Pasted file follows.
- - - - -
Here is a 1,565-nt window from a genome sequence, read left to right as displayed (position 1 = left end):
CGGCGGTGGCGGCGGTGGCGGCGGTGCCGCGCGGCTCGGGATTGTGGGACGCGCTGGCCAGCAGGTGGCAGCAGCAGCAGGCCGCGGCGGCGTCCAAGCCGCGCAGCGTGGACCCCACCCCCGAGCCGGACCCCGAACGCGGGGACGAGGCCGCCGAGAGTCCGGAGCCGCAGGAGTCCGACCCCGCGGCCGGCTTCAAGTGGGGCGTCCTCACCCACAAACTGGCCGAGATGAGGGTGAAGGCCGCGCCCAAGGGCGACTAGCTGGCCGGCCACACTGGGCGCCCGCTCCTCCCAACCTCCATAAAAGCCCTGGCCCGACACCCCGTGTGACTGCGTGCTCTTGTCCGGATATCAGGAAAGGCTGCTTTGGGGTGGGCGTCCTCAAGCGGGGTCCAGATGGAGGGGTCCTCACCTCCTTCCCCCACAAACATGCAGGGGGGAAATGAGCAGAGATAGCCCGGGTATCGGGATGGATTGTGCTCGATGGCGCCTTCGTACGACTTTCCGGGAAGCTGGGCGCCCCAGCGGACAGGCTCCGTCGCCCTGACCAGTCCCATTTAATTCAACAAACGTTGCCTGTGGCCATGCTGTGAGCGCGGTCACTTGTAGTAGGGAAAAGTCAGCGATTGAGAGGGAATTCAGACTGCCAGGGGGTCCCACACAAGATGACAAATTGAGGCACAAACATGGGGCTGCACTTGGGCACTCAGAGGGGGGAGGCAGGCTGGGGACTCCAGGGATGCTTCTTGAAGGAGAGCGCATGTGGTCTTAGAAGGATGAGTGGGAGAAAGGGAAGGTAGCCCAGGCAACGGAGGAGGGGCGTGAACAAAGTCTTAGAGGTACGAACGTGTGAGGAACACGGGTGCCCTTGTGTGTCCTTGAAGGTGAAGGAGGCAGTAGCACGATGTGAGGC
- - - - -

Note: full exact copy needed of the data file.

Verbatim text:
Here is a 1,565-nt window from a genome sequence, read left to right as displayed (position 1 = left end):
CGGCGGTGGCGGCGGTGGCGGCGGTGCCGCGCGGCTCGGGATTGTGGGACGCGCTGGCCAGCAGGTGGCAGCAGCAGCAGGCCGCGGCGGCGTCCAAGCCGCGCAGCGTGGACCCCACCCCCGAGCCGGACCCCGAACGCGGGGACGAGGCCGCCGAGAGTCCGGAGCCGCAGGAGTCCGACCCCGCGGCCGGCTTCAAGTGGGGCGTCCTCACCCACAAACTGGCCGAGATGAGGGTGAAGGCCGCGCCCAAGGGCGACTAGCTGGCCGGCCACACTGGGCGCCCGCTCCTCCCAACCTCCATAAAAGCCCTGGCCCGACACCCCGTGTGACTGCGTGCTCTTGTCCGGATATCAGGAAAGGCTGCTTTGGGGTGGGCGTCCTCAAGCGGGGTCCAGATGGAGGGGTCCTCACCTCCTTCCCCCACAAACATGCAGGGGGGAAATGAGCAGAGATAGCCCGGGTATCGGGATGGATTGTGCTCGATGGCGCCTTCGTACGACTTTCCGGGAAGCTGGGCGCCCCAGCGGACAGGCTCCGTCGCCCTGACCAGTCCCATTTAATTCAACAAACGTTGCCTGTGGCCATGCTGTGAGCGCGGTCACTTGTAGTAGGGAAAAGTCAGCGATTGAGAGGGAATTCAGACTGCCAGGGGGTCCCACACAAGATGACAAATTGAGGCACAAACATGGGGCTGCACTTGGGCACTCAGAGGGGGGAGGCAGGCTGGGGACTCCAGGGATGCTTCTTGAAGGAGAGCGCATGTGGTCTTAGAAGGATGAGTGGGAGAAAGGGAAGGTAGCCCAGGCAACGGAGGAGGGGCGTGAACAAAGTCTTAGAGGTACGAACGTGTGAGGAACACGGGTGCCCTTGTGTGTCCTTGAAGGTGAAGGAGGCAGTAGCACGATGTGAGGC